Brutal Honesty in Training: Making Wing Chun Honest Again

Brutal Honesty in Training Wing Chun

If you’re not being brutally honest with yourself or your training partners, how can you think you are simple, direct and efficient?

Anything Less Is Not Simple Enough!

It is time! No more lame excuses. No more ignoring it. No more hiding from the truth.

The art of Wing Chun is supposed to be about simplicity, directness, practicality and efficiency. In a nutshell, Wing Chun is meant to be honest. So why have so many of Wing Chun’s training methods become the complete opposite of its purpose?

In this article, we will try to uncover these reasons. We’ll look at the complexity which has developed and the lack of direct, honest training that goes with it. We’ll also look at other factors that have played a part in complicating our current day Wing Chun training methods.

When we look at the current state of Wing Chun, we have the success of the Ip Man movies to thank for making Wing Chun as popular as it is today. But the truth is that by and large, people just don’t seek out Kung Fu any more. If you are a Wing Chun practitioner who is interested in promoting the art and bringing it to more people, you are fighting a losing battle. Today’s generation is being led to believe that mixed martial arts is the way to go. And we really have the rise of the UFC to thank. UFC’s competition-based entertainment captivates audiences much more than a non-competitive self-defense art.

In addition to this, we’ve also all seen the videos of Wing Chun being tested against MMA. Whether it is in the early days of the UFC or against another MMA practitioner, the results often aren’t pretty. Of course, what happens next? We basically try to separate them from us. We attempt to justify why “their Wing Chun” failed. In the public’s eye, these challenge videos are proving to them that Wing Chun can’t handle mixed martial arts.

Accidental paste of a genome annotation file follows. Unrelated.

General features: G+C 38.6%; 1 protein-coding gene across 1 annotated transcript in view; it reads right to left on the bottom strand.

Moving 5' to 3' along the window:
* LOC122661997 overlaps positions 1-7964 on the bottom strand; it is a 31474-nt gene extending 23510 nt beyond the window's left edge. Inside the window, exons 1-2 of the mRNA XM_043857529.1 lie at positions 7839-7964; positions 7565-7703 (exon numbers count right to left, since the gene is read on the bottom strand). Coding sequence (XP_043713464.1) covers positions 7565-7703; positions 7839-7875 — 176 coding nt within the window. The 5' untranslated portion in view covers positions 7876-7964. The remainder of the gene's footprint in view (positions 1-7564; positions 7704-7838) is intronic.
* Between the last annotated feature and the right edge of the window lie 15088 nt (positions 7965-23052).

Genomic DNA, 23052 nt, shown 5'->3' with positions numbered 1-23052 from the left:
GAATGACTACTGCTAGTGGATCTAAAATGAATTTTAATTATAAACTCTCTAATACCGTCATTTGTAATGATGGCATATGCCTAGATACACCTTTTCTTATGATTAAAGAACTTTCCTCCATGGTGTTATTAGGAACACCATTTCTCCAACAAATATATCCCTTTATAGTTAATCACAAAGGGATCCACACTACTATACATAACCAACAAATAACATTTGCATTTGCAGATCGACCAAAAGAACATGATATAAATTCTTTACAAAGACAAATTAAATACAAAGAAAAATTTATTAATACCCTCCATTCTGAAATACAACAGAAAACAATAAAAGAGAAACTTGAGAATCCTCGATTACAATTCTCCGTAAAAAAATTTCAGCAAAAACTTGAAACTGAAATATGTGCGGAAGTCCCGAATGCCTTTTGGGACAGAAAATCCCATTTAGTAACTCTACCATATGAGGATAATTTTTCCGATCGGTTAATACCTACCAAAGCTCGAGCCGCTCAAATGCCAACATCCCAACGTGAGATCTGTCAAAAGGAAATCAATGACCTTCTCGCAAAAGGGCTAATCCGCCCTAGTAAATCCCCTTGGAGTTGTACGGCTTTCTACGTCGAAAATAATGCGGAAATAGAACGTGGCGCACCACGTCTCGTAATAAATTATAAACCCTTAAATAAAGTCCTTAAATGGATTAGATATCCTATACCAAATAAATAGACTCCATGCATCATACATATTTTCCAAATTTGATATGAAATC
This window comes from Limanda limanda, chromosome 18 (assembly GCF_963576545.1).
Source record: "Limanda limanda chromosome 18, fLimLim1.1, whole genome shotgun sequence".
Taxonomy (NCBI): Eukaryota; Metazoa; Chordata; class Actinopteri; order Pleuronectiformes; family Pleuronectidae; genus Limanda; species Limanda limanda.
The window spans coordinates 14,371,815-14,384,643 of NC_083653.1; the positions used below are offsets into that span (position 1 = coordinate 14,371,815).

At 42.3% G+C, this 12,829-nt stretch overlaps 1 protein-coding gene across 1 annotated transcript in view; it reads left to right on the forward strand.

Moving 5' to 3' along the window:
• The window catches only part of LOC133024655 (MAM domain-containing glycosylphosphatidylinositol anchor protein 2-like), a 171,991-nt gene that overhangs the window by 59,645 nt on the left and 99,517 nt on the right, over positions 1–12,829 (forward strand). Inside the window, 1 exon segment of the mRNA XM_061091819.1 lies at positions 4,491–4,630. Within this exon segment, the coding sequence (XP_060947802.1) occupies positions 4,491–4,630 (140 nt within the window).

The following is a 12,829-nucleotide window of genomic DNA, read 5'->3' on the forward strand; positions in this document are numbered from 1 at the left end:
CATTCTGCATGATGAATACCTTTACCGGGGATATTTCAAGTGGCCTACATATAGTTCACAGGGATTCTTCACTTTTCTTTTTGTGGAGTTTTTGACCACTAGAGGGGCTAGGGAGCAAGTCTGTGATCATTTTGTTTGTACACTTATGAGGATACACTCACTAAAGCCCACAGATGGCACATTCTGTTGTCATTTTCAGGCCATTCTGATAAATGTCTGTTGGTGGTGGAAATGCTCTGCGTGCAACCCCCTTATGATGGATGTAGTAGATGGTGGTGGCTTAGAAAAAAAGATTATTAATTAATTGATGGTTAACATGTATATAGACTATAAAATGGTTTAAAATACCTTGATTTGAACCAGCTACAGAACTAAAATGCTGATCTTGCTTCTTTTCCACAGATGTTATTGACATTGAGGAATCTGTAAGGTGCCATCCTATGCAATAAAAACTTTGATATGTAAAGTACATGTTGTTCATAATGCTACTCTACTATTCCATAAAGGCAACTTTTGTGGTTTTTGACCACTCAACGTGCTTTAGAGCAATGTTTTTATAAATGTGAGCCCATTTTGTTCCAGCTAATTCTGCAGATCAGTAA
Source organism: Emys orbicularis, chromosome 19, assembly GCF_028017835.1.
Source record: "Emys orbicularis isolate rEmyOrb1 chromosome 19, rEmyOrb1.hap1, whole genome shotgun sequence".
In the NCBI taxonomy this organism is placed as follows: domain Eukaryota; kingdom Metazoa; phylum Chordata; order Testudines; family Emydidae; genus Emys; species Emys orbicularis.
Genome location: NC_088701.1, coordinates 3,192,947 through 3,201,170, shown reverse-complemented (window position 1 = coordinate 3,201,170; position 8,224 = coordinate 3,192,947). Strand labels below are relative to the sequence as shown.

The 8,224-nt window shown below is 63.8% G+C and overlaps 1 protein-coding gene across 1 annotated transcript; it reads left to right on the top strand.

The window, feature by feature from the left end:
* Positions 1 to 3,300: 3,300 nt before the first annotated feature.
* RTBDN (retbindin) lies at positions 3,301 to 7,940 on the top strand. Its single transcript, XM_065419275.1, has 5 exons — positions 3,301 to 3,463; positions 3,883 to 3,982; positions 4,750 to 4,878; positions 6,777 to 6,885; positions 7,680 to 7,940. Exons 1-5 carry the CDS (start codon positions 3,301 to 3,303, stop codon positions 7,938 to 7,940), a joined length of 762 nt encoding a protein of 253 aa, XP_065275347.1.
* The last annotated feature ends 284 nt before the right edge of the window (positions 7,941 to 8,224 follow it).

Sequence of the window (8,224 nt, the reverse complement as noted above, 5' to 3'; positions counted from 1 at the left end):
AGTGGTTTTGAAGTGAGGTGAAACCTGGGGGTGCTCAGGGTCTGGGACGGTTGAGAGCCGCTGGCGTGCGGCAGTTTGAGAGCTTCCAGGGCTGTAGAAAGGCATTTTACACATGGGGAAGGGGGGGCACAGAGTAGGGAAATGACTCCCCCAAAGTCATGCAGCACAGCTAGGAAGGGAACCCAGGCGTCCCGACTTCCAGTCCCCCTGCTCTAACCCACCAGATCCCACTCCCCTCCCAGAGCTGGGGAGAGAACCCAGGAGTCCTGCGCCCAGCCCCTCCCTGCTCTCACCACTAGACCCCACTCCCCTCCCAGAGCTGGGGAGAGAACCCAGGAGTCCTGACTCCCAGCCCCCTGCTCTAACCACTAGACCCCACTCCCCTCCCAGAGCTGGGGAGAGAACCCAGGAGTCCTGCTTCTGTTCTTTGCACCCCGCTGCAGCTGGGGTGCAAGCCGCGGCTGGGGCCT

Listen, the fact of the matter is that the art of Wing Chun is under outright attack. Its reputation, its legacy and its effectiveness are all under more criticism than ever before. The belief in the art which was shared so strongly in Hong Kong back in Ip Man’s day is a mere a memory. It simply does not exist any more, at least not amongst the masses. As more and more people take up MMA and those combat sports which dominate in the octagon, they normally become convinced of the idea that anything that isn’t successful in the UFC is ineffective. Why? Because they have bought into the idea that the UFC and MMA are as real as it gets. They believe that the rise of the UFC has separated martial arts into those that work and those that don’t. Therefore to these same people, anything that hasn’t had success in the UFC is now considered fake. Due to shear numbers, these same MMA enthusiasts convince others of this same idea.

Now you’re probably thinking that Wing Chun is not for competition. It is for self-defense. But even so, shouldn’t Wing Chun still hold up to challenges from others? Shouldn’t the simplicity, directness and efficiency still dominate these combat sports? Of course it should. Even though Wing Chun is for self-defense, it’s simplicity, directness and efficiency is also meant to handle all kinds of threats. Its time we all stop making excuses every time Wing Chun is shown up in a challenge match.

Its time to stop spending so much time online arguing amongst ourselves on forums and groups. The answers aren’t found online in forums. Maybe the answers are much simpler than a debate complicates them.